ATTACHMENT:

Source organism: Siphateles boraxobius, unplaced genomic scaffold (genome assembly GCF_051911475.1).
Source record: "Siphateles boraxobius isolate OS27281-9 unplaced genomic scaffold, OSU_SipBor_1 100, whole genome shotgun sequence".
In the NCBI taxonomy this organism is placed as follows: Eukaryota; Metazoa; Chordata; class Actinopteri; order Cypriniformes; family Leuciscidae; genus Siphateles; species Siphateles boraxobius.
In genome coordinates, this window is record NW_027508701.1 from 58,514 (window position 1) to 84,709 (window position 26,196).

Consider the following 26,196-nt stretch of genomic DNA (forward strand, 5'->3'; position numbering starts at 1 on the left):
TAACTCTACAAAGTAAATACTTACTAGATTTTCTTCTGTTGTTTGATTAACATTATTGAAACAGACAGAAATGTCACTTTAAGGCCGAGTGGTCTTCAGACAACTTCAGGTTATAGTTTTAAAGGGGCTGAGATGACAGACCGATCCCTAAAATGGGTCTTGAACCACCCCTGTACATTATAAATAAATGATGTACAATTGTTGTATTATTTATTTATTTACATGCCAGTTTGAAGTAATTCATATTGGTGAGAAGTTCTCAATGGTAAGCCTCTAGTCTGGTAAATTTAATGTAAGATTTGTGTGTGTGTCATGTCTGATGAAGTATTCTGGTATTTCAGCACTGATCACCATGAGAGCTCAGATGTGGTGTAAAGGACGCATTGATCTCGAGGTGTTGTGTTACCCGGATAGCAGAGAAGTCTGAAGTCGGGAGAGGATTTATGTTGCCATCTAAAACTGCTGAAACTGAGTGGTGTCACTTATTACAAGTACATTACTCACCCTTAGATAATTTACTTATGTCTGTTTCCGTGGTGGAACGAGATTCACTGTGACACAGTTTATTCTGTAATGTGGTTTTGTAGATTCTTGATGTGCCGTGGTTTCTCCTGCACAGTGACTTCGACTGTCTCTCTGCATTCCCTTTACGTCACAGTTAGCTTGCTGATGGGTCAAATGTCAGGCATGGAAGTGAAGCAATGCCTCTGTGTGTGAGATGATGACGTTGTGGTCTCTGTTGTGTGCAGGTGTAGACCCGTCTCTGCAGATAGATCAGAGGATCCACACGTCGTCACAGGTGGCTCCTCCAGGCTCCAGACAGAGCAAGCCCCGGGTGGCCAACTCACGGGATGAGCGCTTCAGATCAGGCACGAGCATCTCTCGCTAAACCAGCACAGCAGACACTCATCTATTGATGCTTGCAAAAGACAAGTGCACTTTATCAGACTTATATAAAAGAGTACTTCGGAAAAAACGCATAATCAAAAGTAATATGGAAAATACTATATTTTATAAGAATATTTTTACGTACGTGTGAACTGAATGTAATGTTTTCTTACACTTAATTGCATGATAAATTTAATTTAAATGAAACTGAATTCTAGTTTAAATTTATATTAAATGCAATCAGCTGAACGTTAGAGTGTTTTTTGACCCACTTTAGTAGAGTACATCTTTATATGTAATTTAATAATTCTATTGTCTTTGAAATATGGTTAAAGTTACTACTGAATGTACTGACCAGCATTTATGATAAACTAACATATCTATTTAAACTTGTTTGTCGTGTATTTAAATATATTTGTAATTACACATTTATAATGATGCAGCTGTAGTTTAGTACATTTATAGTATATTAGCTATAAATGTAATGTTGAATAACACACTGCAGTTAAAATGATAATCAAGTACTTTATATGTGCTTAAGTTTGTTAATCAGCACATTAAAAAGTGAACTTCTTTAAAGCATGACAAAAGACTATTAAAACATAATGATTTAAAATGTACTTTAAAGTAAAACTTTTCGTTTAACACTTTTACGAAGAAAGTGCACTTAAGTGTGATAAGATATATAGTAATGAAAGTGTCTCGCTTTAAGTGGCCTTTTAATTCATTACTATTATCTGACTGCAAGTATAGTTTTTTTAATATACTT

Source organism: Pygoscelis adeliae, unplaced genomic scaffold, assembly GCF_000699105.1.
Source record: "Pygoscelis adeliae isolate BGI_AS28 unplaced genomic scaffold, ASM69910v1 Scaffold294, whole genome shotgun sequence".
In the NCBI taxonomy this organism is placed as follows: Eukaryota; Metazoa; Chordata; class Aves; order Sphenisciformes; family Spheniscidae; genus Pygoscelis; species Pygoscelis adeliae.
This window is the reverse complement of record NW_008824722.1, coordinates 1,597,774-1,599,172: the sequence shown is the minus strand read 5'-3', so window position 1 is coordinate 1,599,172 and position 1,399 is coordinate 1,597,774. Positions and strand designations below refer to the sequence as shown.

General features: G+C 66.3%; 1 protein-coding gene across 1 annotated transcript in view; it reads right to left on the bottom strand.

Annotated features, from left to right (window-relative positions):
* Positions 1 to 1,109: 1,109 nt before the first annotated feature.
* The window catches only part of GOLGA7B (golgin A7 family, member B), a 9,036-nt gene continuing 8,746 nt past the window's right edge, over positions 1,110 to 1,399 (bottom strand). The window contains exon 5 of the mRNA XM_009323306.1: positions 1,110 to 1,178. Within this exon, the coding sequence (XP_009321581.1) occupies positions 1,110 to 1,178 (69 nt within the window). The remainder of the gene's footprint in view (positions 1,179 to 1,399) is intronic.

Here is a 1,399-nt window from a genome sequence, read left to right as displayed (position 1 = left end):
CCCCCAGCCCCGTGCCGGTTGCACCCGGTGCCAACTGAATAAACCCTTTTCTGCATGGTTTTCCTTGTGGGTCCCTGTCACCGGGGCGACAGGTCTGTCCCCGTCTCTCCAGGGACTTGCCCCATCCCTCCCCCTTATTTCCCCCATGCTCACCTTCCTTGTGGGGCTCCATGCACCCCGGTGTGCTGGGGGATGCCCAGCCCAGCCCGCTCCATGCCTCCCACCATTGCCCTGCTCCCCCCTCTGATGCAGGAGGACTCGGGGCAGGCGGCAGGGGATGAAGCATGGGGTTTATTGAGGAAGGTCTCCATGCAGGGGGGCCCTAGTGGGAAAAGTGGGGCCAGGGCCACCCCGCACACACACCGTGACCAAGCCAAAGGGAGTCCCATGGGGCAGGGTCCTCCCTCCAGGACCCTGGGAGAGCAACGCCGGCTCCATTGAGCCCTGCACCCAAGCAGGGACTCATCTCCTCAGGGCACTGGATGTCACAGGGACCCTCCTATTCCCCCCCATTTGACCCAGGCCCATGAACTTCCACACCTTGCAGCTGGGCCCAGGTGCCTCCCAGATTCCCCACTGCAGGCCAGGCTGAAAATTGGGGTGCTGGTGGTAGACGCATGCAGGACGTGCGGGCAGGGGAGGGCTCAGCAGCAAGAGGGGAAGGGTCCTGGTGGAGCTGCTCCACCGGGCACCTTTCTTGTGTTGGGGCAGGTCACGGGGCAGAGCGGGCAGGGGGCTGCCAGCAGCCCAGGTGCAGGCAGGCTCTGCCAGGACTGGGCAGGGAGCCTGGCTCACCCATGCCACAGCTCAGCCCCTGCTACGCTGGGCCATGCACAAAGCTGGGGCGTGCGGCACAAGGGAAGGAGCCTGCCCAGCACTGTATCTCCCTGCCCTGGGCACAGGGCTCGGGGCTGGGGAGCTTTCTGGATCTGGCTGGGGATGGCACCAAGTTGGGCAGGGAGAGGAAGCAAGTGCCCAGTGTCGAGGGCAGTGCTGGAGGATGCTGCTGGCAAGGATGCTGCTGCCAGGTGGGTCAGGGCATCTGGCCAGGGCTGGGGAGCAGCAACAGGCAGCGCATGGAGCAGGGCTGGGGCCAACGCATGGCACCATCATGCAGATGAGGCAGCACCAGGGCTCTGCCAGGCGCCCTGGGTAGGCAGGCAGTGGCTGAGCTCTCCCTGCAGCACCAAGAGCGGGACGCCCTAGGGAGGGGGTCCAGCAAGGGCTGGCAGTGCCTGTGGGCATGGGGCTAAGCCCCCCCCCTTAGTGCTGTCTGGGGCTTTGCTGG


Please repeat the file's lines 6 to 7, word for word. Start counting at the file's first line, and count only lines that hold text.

TAACTCTACAAAGTAAATACTTACTAGATTTTCTTCTGTTGTTTGATTAACATTATTGAAACAGACAGAAATGTCACTTTAAGGCCGAGTGGTCTTCAGACAACTTCAGGTTATAGTTTTAAAGGGGCTGAGATGACAGACCGATCCCTAAAATGGGTCTTGAACCACCCCTGTACATTATAAATAAATGATGTACAATTGTTGTATTATTTATTTATTTACATGCCAGTTTGAAGTAATTCATATTGGTGAGAAGTTCTCAATGGTAAGCCTCTAGTCTGGTAAATTTAATGTAAGATTTGTGTGTGTGTCATGTCTGATGAAGTATTCTGGTATTTCAGCACTGATCACCATGAGAGCTCAGATGTGGTGTAAAGGACGCATTGATCTCGAGGTGTTGTGTTACCCGGATAGCAGAGAAGTCTGAAGTCGGGAGAGGATTTATGTTGCCATCTAAAACTGCTGAAACTGAGTGGTGTCACTTATTACAAGTACATTACTCACCCTTAGATAATTTACTTATGTCTGTTTCCGTGGTGGAACGAGATTCACTGTGACACAGTTTATTCTGTAATGTGGTTTTGTAGATTCTTGATGTGCCGTGGTTTCTCCTGCACAGTGACTTCGACTGTCTCTCTGCATTCCCTTTACGTCACAGTTAGCTTGCTGATGGGTCAAATGTCAGGCATGGAAGTGAAGCAATGCCTCTGTGTGTGAGATGATGACGTTGTGGTCTCTGTTGTGTGCAGGTGTAGACCCGTCTCTGCAGATAGATCAGAGGATCCACACGTCGTCACAGGTGGCTCCTCCAGGCTCCAGACAGAGCAAGCCCCGGGTGGCCAACTCACGGGATGAGCGCTTCAGATCAGGCACGAGCATCTCTCGCTAAACCAGCACAGCAGACACTCATCTATTGATGCTTGCAAAAGACAAGTGCACTTTATCAGACTTATATAAAAGAGTACTTCGGAAAAAACGCATAATCAAAAGTAATATGGAAAATACTATATTTTATAAGAATATTTTTACGTACGTGTGAACTGAATGTAATGTTTTCTTACACTTAATTGCATGATAAATTTAATTTAAATGAAACTGAATTCTAGTTTAAATTTATATTAAATGCAATCAGCTGAACGTTAGAGTGTTTTTTGACCCACTTTAGTAGAGTACATCTTTATATGTAATTTAATAATTCTATTGTCTTTGAAATATGGTTAAAGTTACTACTGAATGTACTGACCAGCATTTATGATAAACTAACATATCTATTTAAACTTGTTTGTCGTGTATTTAAATATATTTGTAATTACACATTTATAATGATGCAGCTGTAGTTTAGTACATTTATAGTATATTAGCTATAAATGTAATGTTGAATAACACACTGCAGTTAAAATGATAATCAAGTACTTTATATGTGCTTAAGTTTGTTAATCAGCACATTAAAAAGTGAACTTCTTTAAAGCATGACAAAAGACTATTAAAACATAATGATTTAAAATGTACTTTAAAGTAAAACTTTTCGTTTAACACTTTTACGAAGAAAGTGCACTTAAGTGTGATAAGATATATAGTAATGAAAGTGTCTCGCTTTAAGTGGCCTTTTAATTCATTACTATTATCTGACTGCAAGTATAGTTTTTTTAATATACTT

Source organism: Pygoscelis adeliae, unplaced genomic scaffold, assembly GCF_000699105.1.